my dogs | links | Dusky
I've had Kira, the shorter one, since she was 8 weeks old. She is the smartest dog I've ever known. We sit and hold hands, having long conversations. She's a good listener and appears to understand at least half of what I say. She's very good, and has a sweet, generous nature. She gets along well with everyone, especially other dogs, by letting them think they're in charge, when it's definite that she's queen of the house. Her only fault is that she talks too much, sometimes loudly. She takes good care of me, even tells me which room I'm supposed.to be in at certain times of day. She's a very good communicator, with amazingly expressive eyes. Oh, and she'd want me to say that she's very good at catching ball.
Tyler is a big boy -- at least 115 pounds, which is much bigger than the breed standard for males of 65-75. But I love it; I don't have to bend down to pet him, and when I hug him he's a wonderfully substanial armful. I adopted him in 2002 from a breed rescue group. I had to fill out a detailed application, then they checked out my references and paid me a home visit before introducing me to the dog they thought best suited me. Of course, it was love at first sight. He's very well behaved, sweet and supremely affectionate, which I need. His only fault is his penchant for eating tissue.
I truly believe my dogs have saved my life and contiue to do so. I can't imagine going through my problems without them to keep joy in my life and to keep me grounded in the present moment.
One morning Kira barked at me and woke me up early. I told her to leave me alone, that I didn't feel good. But she seemed distressed, so I sat up to talk to her. I immediately realised I wasn't getting any oxygen through my tubing. I had forgotten at bedtime to check the level on the big tank I was using, and it had run out. As I switch my tubing over to the other tank, I felt like I was going to pass out.I used my pulse meter and discovered the oxygen in my blood was at the dangerously low level of 58%. If I had kept sleeping it would have been a bad thing.
Good-bye Dusky Doone
[letter from my great-grandfather to his daughter Margaret, away at college, 1931]
The only trouble with little doggies is that the blessed little things can't last forever. They live their dear little innocent, happy lives, and then long before we get reconciled for them to leave us, they pass away and become a lovable memory. Their function in life is to give love and joy to their people and to absorb all the petting and affection their people wish to lavish upon them. A good dog is the very symbol of loyalty--their people are their deities, and their one ambition is to do their master's will, which to them is the law and the gospel.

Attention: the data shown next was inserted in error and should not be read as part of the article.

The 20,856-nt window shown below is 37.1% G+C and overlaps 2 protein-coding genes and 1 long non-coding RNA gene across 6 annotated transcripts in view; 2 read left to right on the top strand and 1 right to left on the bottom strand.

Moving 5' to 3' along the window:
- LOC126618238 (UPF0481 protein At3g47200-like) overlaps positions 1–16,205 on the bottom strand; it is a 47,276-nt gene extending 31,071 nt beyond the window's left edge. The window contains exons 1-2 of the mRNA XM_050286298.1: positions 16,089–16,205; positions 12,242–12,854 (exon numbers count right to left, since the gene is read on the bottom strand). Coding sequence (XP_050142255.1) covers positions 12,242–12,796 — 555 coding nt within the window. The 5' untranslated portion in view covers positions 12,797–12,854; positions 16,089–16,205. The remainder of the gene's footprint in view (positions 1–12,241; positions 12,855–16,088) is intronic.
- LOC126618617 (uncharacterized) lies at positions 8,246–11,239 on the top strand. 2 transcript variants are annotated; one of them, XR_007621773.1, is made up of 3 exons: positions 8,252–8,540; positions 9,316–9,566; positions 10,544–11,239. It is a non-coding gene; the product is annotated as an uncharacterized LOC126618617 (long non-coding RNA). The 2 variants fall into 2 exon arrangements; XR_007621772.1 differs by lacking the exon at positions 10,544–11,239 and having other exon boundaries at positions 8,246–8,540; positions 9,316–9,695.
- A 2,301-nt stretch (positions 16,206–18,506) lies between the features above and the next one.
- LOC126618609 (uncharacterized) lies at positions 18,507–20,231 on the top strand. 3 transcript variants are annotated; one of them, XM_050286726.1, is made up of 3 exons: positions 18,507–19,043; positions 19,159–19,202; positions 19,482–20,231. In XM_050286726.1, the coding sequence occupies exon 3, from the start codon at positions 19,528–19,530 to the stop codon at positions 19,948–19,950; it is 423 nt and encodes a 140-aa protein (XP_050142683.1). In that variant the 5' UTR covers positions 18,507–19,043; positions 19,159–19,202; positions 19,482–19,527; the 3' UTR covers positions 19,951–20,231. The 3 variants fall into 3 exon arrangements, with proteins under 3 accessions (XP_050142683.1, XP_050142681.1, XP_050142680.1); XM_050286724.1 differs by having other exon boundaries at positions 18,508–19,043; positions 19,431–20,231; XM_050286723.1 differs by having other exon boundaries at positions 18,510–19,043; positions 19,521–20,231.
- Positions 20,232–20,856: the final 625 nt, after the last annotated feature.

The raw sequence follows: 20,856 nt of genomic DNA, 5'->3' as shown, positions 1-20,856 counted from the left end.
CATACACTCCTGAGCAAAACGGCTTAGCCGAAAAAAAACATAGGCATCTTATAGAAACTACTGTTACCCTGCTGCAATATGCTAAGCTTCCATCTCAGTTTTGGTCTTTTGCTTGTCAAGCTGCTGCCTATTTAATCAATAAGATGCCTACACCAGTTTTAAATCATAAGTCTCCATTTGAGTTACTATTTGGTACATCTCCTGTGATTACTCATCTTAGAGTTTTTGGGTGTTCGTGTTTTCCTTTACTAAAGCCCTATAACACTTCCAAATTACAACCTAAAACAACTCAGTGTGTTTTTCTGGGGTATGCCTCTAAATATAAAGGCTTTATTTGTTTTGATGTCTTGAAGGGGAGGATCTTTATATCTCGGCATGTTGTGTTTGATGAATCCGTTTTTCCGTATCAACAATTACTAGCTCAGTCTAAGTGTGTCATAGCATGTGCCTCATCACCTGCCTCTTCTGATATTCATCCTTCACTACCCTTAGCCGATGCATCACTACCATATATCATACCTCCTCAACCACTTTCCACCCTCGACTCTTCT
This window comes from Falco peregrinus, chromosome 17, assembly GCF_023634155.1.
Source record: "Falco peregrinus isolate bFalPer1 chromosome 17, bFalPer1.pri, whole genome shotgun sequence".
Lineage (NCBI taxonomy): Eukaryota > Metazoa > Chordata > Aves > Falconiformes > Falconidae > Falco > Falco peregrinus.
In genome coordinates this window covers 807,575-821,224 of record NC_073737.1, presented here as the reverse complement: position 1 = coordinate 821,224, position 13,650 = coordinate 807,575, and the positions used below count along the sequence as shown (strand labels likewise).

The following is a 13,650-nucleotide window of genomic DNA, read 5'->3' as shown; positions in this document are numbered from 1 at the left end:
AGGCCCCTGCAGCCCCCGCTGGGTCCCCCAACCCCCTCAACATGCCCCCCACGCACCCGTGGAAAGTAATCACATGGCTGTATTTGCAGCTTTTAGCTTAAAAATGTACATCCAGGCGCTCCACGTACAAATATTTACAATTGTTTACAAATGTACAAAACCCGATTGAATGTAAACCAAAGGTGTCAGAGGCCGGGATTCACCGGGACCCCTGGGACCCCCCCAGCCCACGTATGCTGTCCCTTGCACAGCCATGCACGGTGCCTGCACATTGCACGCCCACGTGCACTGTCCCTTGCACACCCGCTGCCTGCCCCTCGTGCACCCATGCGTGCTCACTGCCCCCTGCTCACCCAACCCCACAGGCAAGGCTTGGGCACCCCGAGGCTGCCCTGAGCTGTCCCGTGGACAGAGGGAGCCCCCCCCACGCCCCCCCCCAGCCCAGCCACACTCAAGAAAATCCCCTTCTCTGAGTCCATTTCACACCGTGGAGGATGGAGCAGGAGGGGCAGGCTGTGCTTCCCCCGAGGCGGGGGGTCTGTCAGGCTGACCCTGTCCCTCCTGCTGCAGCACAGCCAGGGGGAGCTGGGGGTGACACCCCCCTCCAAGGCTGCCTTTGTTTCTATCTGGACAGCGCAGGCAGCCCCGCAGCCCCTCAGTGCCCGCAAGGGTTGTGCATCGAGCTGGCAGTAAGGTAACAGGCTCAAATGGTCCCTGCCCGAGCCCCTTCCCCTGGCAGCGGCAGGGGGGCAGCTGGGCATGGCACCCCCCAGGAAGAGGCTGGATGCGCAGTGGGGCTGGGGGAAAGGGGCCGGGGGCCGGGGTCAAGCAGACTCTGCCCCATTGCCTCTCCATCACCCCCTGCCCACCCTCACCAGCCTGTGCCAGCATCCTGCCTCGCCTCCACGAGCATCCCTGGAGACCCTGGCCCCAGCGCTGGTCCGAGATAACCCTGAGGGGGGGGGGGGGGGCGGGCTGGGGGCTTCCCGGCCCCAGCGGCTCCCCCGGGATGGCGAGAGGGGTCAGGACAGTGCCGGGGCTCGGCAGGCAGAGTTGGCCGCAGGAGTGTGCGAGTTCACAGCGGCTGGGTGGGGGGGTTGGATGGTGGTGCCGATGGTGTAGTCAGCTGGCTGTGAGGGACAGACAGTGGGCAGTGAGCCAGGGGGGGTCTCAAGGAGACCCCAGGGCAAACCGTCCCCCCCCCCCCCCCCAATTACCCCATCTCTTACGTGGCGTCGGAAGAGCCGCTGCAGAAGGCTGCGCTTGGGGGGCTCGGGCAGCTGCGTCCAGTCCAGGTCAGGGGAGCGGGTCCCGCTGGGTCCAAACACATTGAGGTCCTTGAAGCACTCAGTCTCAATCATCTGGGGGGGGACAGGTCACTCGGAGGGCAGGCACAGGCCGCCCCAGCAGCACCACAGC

Your own little Dusky Doone has gone away, and I believe if there is a Heaven, there is some place in it for little dogs to wait for their little mistresses and their big bosses. He apparently did not suffer any pain, but his death was instantaneous--a car ran over him. None of his bones were broken, and he did not bleed and was not mangled; just seemed to be asleep. A little girl ran to the door and told me that my little dog was lying in Main Street dead. I ran out, and some friendly young chap had just picked him up to bring him in. I took him in my arms and brought him home. He was clean and warm and his little eyes were clear, and the last sight Mother and I had of him as we wrapped him up, he seemed to be quietly slumbering, as he did so much. We...buried him by the southwest corner of the garage in the flowerbed, and we'll plant a fine rose bush right there.
I have owned many dogs. Never have I had one so intelligent, so sweet-tempered, nor one who took a whole family into his devotion as Dusky did. He loved each of us with all his little heart, but each in a different way. He was as companionable as any human being and could apparently respond to any mood. He was educated with an education that transcended the mere learning of "tricks." He kept his puppyhood spirit of play all his life, though, of course, he grew less active with age. Just a couple of weeks ago he did his little wriggly "Dusky Dance" as well as ever he did in his life. He always insisted he was "Mahgret's dog." When we moved to the big house he moved apparently without a pang; and when we recently moved downstairs so did he without the slightest apparent regret--because we were his people and his place was by our sides. He trailed your mother like a little black shadow when they had the house to themselves.
Well, he has left us, and we will nevermore hear his little bark nor feel the warmth of his curls or his warm, wet tongue on our hands. Every time the screen door slams we will look up to see him, and at night we will wake with a start thinking we hear his bark. But little Dusky will be waiting for us if there is a Heaven for dogs, and meantime we can remember we have owned and loved the dearest, sweetest, brightest of all the pet dogs that ever lived; and we should be happy to realize that in the midst of all the dangers that beset little dogs, we have been permitted to keep him for the full normal lifetime of a dog; and that he passed away before he became too old and decrepit and sick, and that he lived till his little mistress had nearly grown up. We are just as grieved as possible, and we know you will be, but you must be brave and stand the inevitable as well as you can.
With a heart full of sympathy and love,